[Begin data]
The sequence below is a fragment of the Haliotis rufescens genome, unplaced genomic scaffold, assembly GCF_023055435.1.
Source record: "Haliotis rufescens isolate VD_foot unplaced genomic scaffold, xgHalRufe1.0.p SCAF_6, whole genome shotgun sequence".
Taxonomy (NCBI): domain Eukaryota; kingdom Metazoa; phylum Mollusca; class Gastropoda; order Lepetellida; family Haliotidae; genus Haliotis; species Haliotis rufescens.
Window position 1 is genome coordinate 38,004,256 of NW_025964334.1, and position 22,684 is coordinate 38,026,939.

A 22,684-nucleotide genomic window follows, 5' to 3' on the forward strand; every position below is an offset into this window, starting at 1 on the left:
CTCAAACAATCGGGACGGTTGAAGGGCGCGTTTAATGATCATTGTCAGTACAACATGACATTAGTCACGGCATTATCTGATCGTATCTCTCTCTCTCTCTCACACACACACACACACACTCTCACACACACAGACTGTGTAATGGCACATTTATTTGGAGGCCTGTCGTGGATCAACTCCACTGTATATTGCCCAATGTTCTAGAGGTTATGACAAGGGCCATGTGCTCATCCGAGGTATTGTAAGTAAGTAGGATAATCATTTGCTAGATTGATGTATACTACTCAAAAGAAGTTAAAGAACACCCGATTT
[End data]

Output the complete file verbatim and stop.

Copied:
The sequence below is a fragment of the Haliotis rufescens genome, unplaced genomic scaffold, assembly GCF_023055435.1.
Source record: "Haliotis rufescens isolate VD_foot unplaced genomic scaffold, xgHalRufe1.0.p SCAF_6, whole genome shotgun sequence".
Taxonomy (NCBI): domain Eukaryota; kingdom Metazoa; phylum Mollusca; class Gastropoda; order Lepetellida; family Haliotidae; genus Haliotis; species Haliotis rufescens.
Window position 1 is genome coordinate 38,004,256 of NW_025964334.1, and position 22,684 is coordinate 38,026,939.

A 22,684-nucleotide genomic window follows, 5' to 3' on the forward strand; every position below is an offset into this window, starting at 1 on the left:
CTCAAACAATCGGGACGGTTGAAGGGCGCGTTTAATGATCATTGTCAGTACAACATGACATTAGTCACGGCATTATCTGATCGTATCTCTCTCTCTCTCTCACACACACACACACACACTCTCACACACACAGACTGTGTAATGGCACATTTATTTGGAGGCCTGTCGTGGATCAACTCCACTGTATATTGCCCAATGTTCTAGAGGTTATGACAAGGGCCATGTGCTCATCCGAGGTATTGTAAGTAAGTAGGATAATCATTTGCTAGATTGATGTATACTACTCAAAAGAAGTTAAAGAACACCCGATTT